The Last Oricru Review

Choose Your Destiny

In a market oversaturated by one Souls-like after another, The Last Oricru sincerely makes an effort to distinguish itself from the rest of the pack. Its marketing bills it as an action RPG that places a heavy emphasis on storytelling, and this is far from an empty promise. Unfortunately, over the course of its fifteen-to-twenty-hour runtime, the game also makes a great case for the idiom “don’t bite off more than you can chew”, as its ambitions often outpace the resources that a small first-time developer like GoldKnights has available. The result is a game that, despite the notable effort put forth into its writing and storytelling, is constantly dragged down by technical issues and an unrefined combat system.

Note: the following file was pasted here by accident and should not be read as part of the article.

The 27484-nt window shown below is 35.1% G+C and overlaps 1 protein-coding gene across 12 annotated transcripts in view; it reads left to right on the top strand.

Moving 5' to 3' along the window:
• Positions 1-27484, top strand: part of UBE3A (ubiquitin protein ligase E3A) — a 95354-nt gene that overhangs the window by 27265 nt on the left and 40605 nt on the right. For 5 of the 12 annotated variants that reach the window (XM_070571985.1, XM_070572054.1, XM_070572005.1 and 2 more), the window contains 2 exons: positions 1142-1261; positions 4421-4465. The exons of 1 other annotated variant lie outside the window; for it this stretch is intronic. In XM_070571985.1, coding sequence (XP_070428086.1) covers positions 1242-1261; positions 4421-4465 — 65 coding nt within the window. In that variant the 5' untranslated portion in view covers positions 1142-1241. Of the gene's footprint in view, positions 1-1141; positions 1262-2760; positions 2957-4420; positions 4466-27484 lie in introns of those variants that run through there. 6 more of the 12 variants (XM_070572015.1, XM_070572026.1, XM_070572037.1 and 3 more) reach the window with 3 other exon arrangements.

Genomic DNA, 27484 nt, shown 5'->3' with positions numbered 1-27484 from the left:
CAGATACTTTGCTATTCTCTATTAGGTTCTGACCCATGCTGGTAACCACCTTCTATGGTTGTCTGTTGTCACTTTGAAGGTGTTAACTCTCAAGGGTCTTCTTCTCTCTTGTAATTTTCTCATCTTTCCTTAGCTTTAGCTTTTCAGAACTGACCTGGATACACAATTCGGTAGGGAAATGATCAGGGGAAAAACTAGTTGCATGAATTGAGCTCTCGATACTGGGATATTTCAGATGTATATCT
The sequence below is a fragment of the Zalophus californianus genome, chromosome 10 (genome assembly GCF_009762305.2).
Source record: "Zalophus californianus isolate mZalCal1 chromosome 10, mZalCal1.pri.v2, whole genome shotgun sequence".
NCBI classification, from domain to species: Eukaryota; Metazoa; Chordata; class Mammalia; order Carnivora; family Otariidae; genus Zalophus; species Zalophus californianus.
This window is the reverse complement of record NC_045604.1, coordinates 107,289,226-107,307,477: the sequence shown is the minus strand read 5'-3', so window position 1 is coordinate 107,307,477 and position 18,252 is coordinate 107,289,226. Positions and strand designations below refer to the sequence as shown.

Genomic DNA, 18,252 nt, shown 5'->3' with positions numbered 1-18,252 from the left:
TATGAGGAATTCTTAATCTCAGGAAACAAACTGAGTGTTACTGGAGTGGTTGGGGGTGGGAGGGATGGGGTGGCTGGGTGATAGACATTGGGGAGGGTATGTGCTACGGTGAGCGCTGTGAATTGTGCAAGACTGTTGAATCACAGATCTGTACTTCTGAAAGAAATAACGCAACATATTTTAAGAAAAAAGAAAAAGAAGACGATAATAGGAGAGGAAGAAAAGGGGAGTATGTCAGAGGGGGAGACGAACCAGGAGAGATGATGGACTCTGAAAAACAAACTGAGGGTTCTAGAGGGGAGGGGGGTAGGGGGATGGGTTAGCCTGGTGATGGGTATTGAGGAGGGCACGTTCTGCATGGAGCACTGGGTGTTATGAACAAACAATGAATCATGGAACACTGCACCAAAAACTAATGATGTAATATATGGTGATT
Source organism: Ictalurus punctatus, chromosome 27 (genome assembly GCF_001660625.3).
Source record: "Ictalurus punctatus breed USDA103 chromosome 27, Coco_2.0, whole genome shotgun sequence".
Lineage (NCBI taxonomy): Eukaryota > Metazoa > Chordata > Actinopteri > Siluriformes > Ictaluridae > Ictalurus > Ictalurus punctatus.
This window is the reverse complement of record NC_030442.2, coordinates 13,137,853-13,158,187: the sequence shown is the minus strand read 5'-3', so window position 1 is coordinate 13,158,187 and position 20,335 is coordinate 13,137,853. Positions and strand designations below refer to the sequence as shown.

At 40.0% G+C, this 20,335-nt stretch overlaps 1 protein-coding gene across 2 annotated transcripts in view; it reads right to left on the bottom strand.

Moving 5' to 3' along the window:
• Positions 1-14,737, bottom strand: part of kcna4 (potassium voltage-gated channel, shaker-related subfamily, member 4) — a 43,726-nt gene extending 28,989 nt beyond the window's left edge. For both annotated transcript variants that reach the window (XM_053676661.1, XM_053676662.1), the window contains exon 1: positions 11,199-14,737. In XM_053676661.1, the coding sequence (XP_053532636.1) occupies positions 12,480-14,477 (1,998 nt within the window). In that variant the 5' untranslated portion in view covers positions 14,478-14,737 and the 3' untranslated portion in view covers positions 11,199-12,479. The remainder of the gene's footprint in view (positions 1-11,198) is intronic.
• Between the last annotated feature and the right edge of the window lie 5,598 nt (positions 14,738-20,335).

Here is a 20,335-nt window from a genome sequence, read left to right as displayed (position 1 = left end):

If nothing else, The Last Oricru brings some original ideas to the table in terms of setting. The game presents an interesting mix of science fiction and fantasy elements, making heavy use of both in equal measure and mixing them in intriguing ways. The story is set on the world of Wardenia, ruled by the humanoid Naboru, who have pressed the rodent-like bipedal Furkin into servitude. Mere minutes after the game kicks off, the player is caught in the opening salvo of a brutal revolution and must choose a side as the Furkin rise up against their masters and fight for their independence. The player character, named Silver, is a human — an alien here on Wardenia — sent via spaceship on a secret mission and stuck in cryosleep after things go awry until being awoken by an unknown entity in the game’s intro cinematic.